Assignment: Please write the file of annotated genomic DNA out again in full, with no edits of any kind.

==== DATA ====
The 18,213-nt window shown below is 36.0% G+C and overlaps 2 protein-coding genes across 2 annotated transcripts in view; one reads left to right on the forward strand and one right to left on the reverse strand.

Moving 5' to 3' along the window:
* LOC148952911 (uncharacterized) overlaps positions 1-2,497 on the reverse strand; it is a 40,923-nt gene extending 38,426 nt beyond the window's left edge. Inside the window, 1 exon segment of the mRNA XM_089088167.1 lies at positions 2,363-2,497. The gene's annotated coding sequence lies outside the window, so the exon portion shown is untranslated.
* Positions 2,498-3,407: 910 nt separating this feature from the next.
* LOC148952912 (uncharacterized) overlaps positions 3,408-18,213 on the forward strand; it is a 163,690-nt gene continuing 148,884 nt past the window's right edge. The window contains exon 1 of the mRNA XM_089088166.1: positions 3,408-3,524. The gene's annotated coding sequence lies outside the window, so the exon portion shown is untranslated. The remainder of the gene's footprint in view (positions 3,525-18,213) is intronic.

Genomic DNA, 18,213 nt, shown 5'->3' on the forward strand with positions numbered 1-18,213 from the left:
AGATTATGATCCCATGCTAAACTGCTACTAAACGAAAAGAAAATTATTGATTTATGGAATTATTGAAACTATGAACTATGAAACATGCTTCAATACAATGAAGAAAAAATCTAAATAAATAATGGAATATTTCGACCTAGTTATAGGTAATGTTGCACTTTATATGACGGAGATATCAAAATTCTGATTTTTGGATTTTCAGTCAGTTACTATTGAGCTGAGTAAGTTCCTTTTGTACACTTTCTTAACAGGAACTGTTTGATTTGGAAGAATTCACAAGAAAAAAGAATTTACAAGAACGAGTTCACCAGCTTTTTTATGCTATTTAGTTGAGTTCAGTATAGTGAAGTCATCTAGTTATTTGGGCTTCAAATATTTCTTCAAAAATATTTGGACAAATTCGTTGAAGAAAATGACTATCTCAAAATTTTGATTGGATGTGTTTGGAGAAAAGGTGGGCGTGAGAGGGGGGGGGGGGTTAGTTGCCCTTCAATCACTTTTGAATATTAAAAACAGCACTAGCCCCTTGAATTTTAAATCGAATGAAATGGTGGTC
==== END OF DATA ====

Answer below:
The 18,213-nt window shown below is 36.0% G+C and overlaps 2 protein-coding genes across 2 annotated transcripts in view; one reads left to right on the forward strand and one right to left on the reverse strand.

Moving 5' to 3' along the window:
* LOC148952911 (uncharacterized) overlaps positions 1-2,497 on the reverse strand; it is a 40,923-nt gene extending 38,426 nt beyond the window's left edge. Inside the window, 1 exon segment of the mRNA XM_089088167.1 lies at positions 2,363-2,497. The gene's annotated coding sequence lies outside the window, so the exon portion shown is untranslated.
* Positions 2,498-3,407: 910 nt separating this feature from the next.
* LOC148952912 (uncharacterized) overlaps positions 3,408-18,213 on the forward strand; it is a 163,690-nt gene continuing 148,884 nt past the window's right edge. The window contains exon 1 of the mRNA XM_089088166.1: positions 3,408-3,524. The gene's annotated coding sequence lies outside the window, so the exon portion shown is untranslated. The remainder of the gene's footprint in view (positions 3,525-18,213) is intronic.

Genomic DNA, 18,213 nt, shown 5'->3' on the forward strand with positions numbered 1-18,213 from the left:
AGATTATGATCCCATGCTAAACTGCTACTAAACGAAAAGAAAATTATTGATTTATGGAATTATTGAAACTATGAACTATGAAACATGCTTCAATACAATGAAGAAAAAATCTAAATAAATAATGGAATATTTCGACCTAGTTATAGGTAATGTTGCACTTTATATGACGGAGATATCAAAATTCTGATTTTTGGATTTTCAGTCAGTTACTATTGAGCTGAGTAAGTTCCTTTTGTACACTTTCTTAACAGGAACTGTTTGATTTGGAAGAATTCACAAGAAAAAAGAATTTACAAGAACGAGTTCACCAGCTTTTTTATGCTATTTAGTTGAGTTCAGTATAGTGAAGTCATCTAGTTATTTGGGCTTCAAATATTTCTTCAAAAATATTTGGACAAATTCGTTGAAGAAAATGACTATCTCAAAATTTTGATTGGATGTGTTTGGAGAAAAGGTGGGCGTGAGAGGGGGGGGGGGGTTAGTTGCCCTTCAATCACTTTTGAATATTAAAAACAGCACTAGCCCCTTGAATTTTAAATCGAATGAAATGGTGGTC